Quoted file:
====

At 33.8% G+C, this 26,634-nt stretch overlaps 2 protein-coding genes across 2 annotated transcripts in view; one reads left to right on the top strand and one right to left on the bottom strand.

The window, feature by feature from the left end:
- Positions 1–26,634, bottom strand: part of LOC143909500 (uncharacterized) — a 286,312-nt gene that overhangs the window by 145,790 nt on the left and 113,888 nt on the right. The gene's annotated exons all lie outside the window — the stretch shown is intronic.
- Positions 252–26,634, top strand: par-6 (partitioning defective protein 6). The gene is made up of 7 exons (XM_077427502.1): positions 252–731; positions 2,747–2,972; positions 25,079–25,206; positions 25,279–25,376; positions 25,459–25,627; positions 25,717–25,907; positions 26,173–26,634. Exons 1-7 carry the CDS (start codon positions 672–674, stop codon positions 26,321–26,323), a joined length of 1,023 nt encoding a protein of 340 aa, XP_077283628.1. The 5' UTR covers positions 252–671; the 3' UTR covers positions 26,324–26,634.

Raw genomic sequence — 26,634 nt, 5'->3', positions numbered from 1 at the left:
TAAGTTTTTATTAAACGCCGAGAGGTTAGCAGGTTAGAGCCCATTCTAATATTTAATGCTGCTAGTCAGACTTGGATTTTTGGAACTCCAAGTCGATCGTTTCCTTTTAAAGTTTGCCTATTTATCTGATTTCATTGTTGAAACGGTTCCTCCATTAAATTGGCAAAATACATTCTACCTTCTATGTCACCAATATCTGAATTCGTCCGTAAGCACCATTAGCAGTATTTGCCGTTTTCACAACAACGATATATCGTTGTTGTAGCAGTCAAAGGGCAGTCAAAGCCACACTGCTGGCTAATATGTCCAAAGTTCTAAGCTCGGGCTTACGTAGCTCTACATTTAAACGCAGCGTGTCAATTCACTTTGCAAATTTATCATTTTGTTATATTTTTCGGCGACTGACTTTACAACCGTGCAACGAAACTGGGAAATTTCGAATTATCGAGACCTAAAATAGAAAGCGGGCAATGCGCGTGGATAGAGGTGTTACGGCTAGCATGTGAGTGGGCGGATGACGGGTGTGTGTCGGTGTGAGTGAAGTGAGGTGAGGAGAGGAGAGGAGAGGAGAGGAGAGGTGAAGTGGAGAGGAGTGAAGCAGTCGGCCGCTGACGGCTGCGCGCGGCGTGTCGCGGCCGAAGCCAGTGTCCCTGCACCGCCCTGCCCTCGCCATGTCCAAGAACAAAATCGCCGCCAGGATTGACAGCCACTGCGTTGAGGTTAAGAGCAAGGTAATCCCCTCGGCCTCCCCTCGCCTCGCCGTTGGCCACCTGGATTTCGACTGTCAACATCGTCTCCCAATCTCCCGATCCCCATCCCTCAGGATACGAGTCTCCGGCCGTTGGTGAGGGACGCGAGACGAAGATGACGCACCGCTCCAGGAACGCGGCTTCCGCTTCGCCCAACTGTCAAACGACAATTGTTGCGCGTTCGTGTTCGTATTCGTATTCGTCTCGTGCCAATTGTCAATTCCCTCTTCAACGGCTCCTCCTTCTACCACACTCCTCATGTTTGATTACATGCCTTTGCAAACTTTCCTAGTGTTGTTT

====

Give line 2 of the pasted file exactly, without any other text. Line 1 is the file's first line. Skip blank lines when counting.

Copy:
The window, feature by feature from the left end: